The other day, while discussing boxing in detail with a knowledgeable co-worker – and there’s a opening I never would’ve thought I’d possibly write five years ago – I casually reminded him that Saturday night’s Boxing After Dark card would technically be the final telecast of HBO Boxing after 45 years of standard-bearing quality and omnipresent, sport-influencing significance. He professed mild disappointment when hearing that the best card the network could apparently assemble as its swan song was a triple-header featuring two matches from the nascent and still relatively obscure realm of women’s boxing. I found myself neither particularly surprised by his knee jerk response nor my general agreement with it. Boxing fans are always hungry, after all, rarely satisfied, and can be exceedingly hard to impress. Continue reading “Ceremonial Ten Count: A Requiem for HBO Boxing”→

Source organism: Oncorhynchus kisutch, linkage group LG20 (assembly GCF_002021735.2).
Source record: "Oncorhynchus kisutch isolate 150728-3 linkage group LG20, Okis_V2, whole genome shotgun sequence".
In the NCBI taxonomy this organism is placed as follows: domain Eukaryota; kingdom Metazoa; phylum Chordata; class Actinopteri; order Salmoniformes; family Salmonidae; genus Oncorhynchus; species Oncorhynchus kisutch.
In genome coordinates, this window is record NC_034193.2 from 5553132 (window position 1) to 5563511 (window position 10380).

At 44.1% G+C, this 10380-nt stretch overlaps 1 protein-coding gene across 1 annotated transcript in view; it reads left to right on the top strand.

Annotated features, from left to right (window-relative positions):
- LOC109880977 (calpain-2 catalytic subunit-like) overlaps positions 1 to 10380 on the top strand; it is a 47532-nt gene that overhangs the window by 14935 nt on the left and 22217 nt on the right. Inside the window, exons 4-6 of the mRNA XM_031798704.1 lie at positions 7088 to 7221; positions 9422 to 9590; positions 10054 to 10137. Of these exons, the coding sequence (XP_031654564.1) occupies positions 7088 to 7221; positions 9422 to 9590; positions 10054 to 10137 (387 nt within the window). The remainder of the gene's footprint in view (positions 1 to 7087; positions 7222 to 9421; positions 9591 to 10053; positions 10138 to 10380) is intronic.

In the privacy of my home, or a friend’s, or the relative safety of a Steeler bar or especially rowdy corner table, believe you me, I’ll gladly rag on your team, and your players, and your fanbase, and your ownership, your stupid, overrated city, and adorable but misplaced civic pride – and the refs (especially the refs) – until they are all bleeding like sieves from multiple metaphorical wounds. No enemy is technically within earshot and so, in my view, no one technically gets hurt. I fully expect and endorse the same treatment from opposing fans, so long as I’m not around to hear that either. Convenient, no? Venting one’s spleen in a controlled, friendly environment can be terribly therapeutic. I wish it wasn’t strictly necessary, of course, but outside of vicarious onfield accomplishments – which, let’s face it, are fleeting and never, ever a given – it’s just about the only solace to be reliably found in sports. There is a very good reason that I keep my in-person trash talking to a bare minimum, however… or, rather, two. One – I’m not convinced it’s always harmless fun, nor am I without shame. I have evolved over almost forty years as a Pittsburgh Steelers fan into an anthropomorphic cauldron of bubbling hatred, wrapped in decorative black and yellow ribbon and exceedingly thin skin. As we share a perhaps overly emotional bond to a merciless game, I can’t trust you to be 100% civil and maintain perspective face-to-face any more than I do myself. I’ll certainly buy you a beer after, and we can maybe talk about something less divisive and triggering, like politics.